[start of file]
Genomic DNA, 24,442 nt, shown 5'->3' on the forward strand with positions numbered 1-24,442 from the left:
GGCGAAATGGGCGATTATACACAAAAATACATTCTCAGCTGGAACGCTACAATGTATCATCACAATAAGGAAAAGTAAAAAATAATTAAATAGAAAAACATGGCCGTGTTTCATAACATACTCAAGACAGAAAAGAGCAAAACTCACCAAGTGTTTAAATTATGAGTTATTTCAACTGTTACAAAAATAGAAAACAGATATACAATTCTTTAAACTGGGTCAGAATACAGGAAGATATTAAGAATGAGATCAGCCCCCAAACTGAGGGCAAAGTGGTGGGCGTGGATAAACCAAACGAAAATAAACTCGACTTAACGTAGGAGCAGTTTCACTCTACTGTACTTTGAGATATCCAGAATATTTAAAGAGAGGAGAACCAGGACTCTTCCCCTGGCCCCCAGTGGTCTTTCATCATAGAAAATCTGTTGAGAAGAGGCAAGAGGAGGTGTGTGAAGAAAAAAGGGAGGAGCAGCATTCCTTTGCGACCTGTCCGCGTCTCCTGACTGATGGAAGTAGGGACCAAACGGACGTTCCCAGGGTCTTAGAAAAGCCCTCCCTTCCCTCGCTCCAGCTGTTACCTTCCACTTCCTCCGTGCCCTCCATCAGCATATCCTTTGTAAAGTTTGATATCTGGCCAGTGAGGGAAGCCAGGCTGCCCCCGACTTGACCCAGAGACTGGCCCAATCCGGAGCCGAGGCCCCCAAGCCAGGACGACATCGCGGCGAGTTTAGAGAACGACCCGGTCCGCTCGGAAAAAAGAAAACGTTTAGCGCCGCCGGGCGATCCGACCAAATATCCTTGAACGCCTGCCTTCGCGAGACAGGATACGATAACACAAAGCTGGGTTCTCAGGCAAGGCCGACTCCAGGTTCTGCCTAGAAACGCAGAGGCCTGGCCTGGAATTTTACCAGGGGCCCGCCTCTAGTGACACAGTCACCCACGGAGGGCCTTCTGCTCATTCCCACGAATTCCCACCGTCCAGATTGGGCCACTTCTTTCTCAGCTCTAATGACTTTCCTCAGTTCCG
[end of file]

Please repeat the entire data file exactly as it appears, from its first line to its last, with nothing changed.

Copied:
Genomic DNA, 24,442 nt, shown 5'->3' on the forward strand with positions numbered 1-24,442 from the left:
GGCGAAATGGGCGATTATACACAAAAATACATTCTCAGCTGGAACGCTACAATGTATCATCACAATAAGGAAAAGTAAAAAATAATTAAATAGAAAAACATGGCCGTGTTTCATAACATACTCAAGACAGAAAAGAGCAAAACTCACCAAGTGTTTAAATTATGAGTTATTTCAACTGTTACAAAAATAGAAAACAGATATACAATTCTTTAAACTGGGTCAGAATACAGGAAGATATTAAGAATGAGATCAGCCCCCAAACTGAGGGCAAAGTGGTGGGCGTGGATAAACCAAACGAAAATAAACTCGACTTAACGTAGGAGCAGTTTCACTCTACTGTACTTTGAGATATCCAGAATATTTAAAGAGAGGAGAACCAGGACTCTTCCCCTGGCCCCCAGTGGTCTTTCATCATAGAAAATCTGTTGAGAAGAGGCAAGAGGAGGTGTGTGAAGAAAAAAGGGAGGAGCAGCATTCCTTTGCGACCTGTCCGCGTCTCCTGACTGATGGAAGTAGGGACCAAACGGACGTTCCCAGGGTCTTAGAAAAGCCCTCCCTTCCCTCGCTCCAGCTGTTACCTTCCACTTCCTCCGTGCCCTCCATCAGCATATCCTTTGTAAAGTTTGATATCTGGCCAGTGAGGGAAGCCAGGCTGCCCCCGACTTGACCCAGAGACTGGCCCAATCCGGAGCCGAGGCCCCCAAGCCAGGACGACATCGCGGCGAGTTTAGAGAACGACCCGGTCCGCTCGGAAAAAAGAAAACGTTTAGCGCCGCCGGGCGATCCGACCAAATATCCTTGAACGCCTGCCTTCGCGAGACAGGATACGATAACACAAAGCTGGGTTCTCAGGCAAGGCCGACTCCAGGTTCTGCCTAGAAACGCAGAGGCCTGGCCTGGAATTTTACCAGGGGCCCGCCTCTAGTGACACAGTCACCCACGGAGGGCCTTCTGCTCATTCCCACGAATTCCCACCGTCCAGATTGGGCCACTTCTTTCTCAGCTCTAATGACTTTCCTCAGTTCCG